09: Gunner’s Heaven (Sony Playstation).
08: Daytona USA (Sega Saturn).
07: Tekken (Sony Playstation).
06: Virtual Hydlide (Sega Saturn, published by Sony).
05: Jumping Flash! (Sony Playstation).
04: Fatal Fury 3 (SNK Neo Geo).
03: Chrono Trigger (Super Famicom).
02: Super Bomerman 3 (Super Famicom).
01: J-League Super Soccer ’95 (Super Famicom).


My interview with TSN’s “Cabbie” Richards

Monday, March 2nd, 2015


“Cabbie” Richards hosted the first ever “Sports Trivia Night” at the Cariboo House Tuesday.

It wasn’t just the first for the fine establishment, but also a first for the TSN personality.

We get into that and more, in this interview:

Lots more going on tonight as celebrations for the Winter Games, including hip hop trio “A Tribe Called Red” at the BCLC centre stage Wednesday night, as well as alternative folk rock group “All Mighty Voice” at the Art Space at 8 p.m..

(Photo courtesy Norm Coyne of Citizen Events).

Not all on same page in “Je Suis Charlie” debate

Sunday, January 11th, 2015


Three media experts in three fields; Andrew Mack, SFU Professor of Human Security, along with Alfred Hermida, UBC Associate Professor in Journalism, and Guy Gilchrist, cartoonist working on the “Nancy” comic, give their thoughts on how these events have been covered, and whether or not “Charlie Hebdo”‘s infamous imagery should be re-produced as a stance against censorship and terror threats.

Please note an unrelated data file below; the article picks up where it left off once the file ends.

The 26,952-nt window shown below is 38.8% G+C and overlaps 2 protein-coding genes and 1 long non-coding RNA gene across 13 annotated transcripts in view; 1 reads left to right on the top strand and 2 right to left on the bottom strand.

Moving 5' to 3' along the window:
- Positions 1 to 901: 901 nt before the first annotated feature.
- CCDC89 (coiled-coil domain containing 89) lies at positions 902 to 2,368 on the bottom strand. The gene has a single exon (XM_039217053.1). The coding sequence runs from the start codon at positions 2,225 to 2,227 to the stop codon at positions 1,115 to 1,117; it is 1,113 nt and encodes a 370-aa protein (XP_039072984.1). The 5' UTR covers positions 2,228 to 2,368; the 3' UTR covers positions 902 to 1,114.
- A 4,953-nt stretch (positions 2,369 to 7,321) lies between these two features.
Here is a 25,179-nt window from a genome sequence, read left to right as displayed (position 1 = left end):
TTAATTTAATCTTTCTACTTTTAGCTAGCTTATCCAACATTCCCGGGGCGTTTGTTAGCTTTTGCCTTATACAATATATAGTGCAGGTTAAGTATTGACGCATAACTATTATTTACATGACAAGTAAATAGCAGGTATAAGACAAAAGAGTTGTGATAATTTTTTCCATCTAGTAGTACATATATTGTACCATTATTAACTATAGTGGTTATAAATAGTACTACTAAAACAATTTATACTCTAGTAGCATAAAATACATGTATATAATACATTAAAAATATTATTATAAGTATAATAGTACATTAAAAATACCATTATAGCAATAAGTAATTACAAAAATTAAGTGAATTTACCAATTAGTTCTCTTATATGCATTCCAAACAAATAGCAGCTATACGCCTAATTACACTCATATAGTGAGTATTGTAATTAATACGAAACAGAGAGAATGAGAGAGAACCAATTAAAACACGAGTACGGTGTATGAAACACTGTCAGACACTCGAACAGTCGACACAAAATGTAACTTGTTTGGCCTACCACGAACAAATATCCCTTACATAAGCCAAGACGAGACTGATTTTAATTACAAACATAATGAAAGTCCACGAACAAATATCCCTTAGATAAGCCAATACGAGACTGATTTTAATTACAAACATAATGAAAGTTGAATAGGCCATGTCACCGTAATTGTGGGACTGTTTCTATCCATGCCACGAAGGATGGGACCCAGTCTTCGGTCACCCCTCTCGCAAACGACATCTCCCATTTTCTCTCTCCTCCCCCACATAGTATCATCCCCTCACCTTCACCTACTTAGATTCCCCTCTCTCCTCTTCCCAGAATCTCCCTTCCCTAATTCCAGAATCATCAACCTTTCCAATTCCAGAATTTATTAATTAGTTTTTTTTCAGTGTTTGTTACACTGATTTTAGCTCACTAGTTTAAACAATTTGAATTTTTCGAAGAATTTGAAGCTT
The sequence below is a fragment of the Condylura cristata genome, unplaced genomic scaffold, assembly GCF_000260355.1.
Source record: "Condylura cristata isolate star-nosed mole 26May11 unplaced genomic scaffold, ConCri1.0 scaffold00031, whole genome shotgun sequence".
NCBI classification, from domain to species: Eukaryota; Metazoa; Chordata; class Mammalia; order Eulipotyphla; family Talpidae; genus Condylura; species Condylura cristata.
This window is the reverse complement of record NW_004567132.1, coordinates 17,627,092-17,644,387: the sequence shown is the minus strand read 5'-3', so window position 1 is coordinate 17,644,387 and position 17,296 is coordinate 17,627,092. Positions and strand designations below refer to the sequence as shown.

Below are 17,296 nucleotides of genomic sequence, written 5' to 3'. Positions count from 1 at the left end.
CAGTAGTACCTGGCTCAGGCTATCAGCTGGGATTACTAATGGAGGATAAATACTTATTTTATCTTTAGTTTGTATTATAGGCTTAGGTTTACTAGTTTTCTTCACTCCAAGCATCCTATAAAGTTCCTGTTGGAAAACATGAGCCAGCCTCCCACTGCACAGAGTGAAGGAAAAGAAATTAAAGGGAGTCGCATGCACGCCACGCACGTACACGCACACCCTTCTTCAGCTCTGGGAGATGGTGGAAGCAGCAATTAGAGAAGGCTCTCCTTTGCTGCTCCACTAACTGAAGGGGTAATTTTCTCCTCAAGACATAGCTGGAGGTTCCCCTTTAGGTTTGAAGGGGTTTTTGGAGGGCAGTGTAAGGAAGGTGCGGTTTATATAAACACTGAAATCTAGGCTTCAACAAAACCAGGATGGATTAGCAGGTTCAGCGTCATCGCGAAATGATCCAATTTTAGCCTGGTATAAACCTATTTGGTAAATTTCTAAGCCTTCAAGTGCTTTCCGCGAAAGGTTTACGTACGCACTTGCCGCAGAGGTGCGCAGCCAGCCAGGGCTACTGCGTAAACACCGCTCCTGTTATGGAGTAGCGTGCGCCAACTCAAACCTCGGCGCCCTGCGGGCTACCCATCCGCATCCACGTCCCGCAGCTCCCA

Cirque du Soleil does Prince George

Sunday, January 4th, 2015


After blowing PG minds since New Year’s Eve, Cirque du Soleil’s final two shows hit CN Centre Sunday (1:30 & 5:00 p.m.)

One of the show’s trampoline acrobats, Hiroi Tokuma gave us a quick interview after her practice.

Prince George students vote for mayor

Saturday, November 15th, 2014


Some students at Peden Hill Elementary in Prince George took part in a class project where they vote in Saturday night’s municipal election.

I paid them a visit to get their thoughts for 94.3 The Goat & Country 97FM news….

Potholes and Plotholes

Thursday, July 31st, 2014

sinkhole What appeared to be an inconvenient pothole in Prince George actually sank into this giant sinkhole in about 90 seconds according to the city’s Communications Officer. It’s made for a good news story, as any sinkhole large enough to fit an excavator inside it would, but also a good bit with 94.3 FM’s The Schwartz and a very Canadian-sounding Russian.